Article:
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Polly over shellac

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Forum topic by lumbering_on posted 11-12-2018 01:31 AM 751 views 0 times favorited 15 replies Add to Favorites Watch
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lumbering_on

578 posts in 909 days


11-12-2018 01:31 AM

Topic tags/keywords: question finishing

I’ve heard many times that I shouldn’t put polly over shellac, but I’m helping a buddy of mine refinish his coffee table and he’s had a bad time with rings from people not using coasters. Normally, I would just use polly, but he insists that he likes the look of shellac.

Anyone have any trouble with putting polly over shellac, or is it something you can do?


15 replies so far

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bandit571

23176 posts in 3102 days


#1 posted 11-12-2018 03:41 AM

Get the De-waxed Shellac….and then Poly will stick to it….it is the waxed shellac you would have trouble with. Been using an Amber “sealcoat” from Bullseye. No problems.

-- A Planer? I'M the planer, this is what I use

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lumbering_on

578 posts in 909 days


#2 posted 11-12-2018 04:18 AM

Bandit, thanks for the info. Just a quick question, as I’m not a shellac expert. The normal Bullseye is a 3lbs cut, but Sealcoat is only 2 lbs, would that just need an extra coat, or is there an extra step involved? Thanks.

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bandit571

23176 posts in 3102 days


#3 posted 11-12-2018 04:53 AM

Used to be, I “cut” the 2lbs down to 1 lb, with De Natured Alcohol….lately, I just brush it on, right from the can. I usually go with 2 coats Shellac, then a coat or two of Poly, depending on how the first coat looks.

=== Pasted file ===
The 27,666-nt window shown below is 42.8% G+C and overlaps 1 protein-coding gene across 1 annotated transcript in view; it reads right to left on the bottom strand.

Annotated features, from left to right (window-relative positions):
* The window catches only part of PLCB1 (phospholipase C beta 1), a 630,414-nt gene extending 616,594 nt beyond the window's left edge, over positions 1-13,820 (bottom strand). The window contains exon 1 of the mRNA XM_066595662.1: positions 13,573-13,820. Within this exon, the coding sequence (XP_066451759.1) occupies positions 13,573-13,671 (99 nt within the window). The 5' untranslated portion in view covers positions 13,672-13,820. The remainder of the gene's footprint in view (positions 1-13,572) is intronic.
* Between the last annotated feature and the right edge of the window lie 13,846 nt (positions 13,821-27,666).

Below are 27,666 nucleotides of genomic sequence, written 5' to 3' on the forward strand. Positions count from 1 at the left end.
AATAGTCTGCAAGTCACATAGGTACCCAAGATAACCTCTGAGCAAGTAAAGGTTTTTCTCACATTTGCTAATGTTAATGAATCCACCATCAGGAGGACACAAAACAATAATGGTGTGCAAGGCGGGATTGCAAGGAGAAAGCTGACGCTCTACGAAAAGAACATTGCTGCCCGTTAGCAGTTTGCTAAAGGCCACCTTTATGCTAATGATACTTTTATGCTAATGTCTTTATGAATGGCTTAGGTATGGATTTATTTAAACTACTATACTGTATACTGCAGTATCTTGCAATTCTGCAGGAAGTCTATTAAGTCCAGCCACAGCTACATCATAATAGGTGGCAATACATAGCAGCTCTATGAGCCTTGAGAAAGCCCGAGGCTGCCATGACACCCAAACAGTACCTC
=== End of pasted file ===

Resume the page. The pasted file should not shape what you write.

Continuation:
Coat of weathered oak stain, 2 coats of amber shellac, one coat of poly clear gloss…

Wood is Ash.

-- A Planer? I'M the planer, this is what I use

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TheFridge

10858 posts in 1905 days


#4 posted 11-12-2018 06:01 AM

Haven’t had a problem.

-- Shooting down the walls of heartache. Bang bang. I am. The warrior.

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Hermit

231 posts in 1744 days


#5 posted 11-12-2018 09:34 AM

Here’s a video that might help you out from the wood whisperer

https://youtu.be/7kCnmW6mKCM

-- I'm like the farmer's duck. If it don't rain, I'll walk.

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lumbering_on

578 posts in 909 days


#6 posted 11-12-2018 02:44 PM

Bandit, nice work. Good to know this should work.
Hermit, thanks for the link.

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MJCD

591 posts in 2790 days


#7 posted 11-12-2018 02:49 PM

I often use SealCoat under poly. It is critical to allow the SealCoat to fully cure.
MJCD

View Fred Hargis's profile

Fred Hargis

5585 posts in 2912 days


#8 posted 11-12-2018 05:44 PM

I think you’ll have a problem outside of varnish/shellac. If that table has ever been waxed with some of the aerosol stuff used by many homeowners you might find a problem called “fisheye”. I suggest you give it a thorough cleaning first (TSP works well) then coat it with the shellac. If the cleaning misses any, the shellac will seal it in. If you are 100% posilutely sure it’s never been contaminated with silicone, then your good to go (following the above).

-- Our village hasn't lost it's idiot, he was elected to congress.

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a1Jim

117655 posts in 3996 days


#9 posted 11-12-2018 05:51 PM

Shellac is compatible with all finishes with perhaps the exception of Milk Paint ,this is why you can use it in between types of finishes that are not compatible with each other.

https://www.artisticwoodstudio.com/videos

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lumbering_on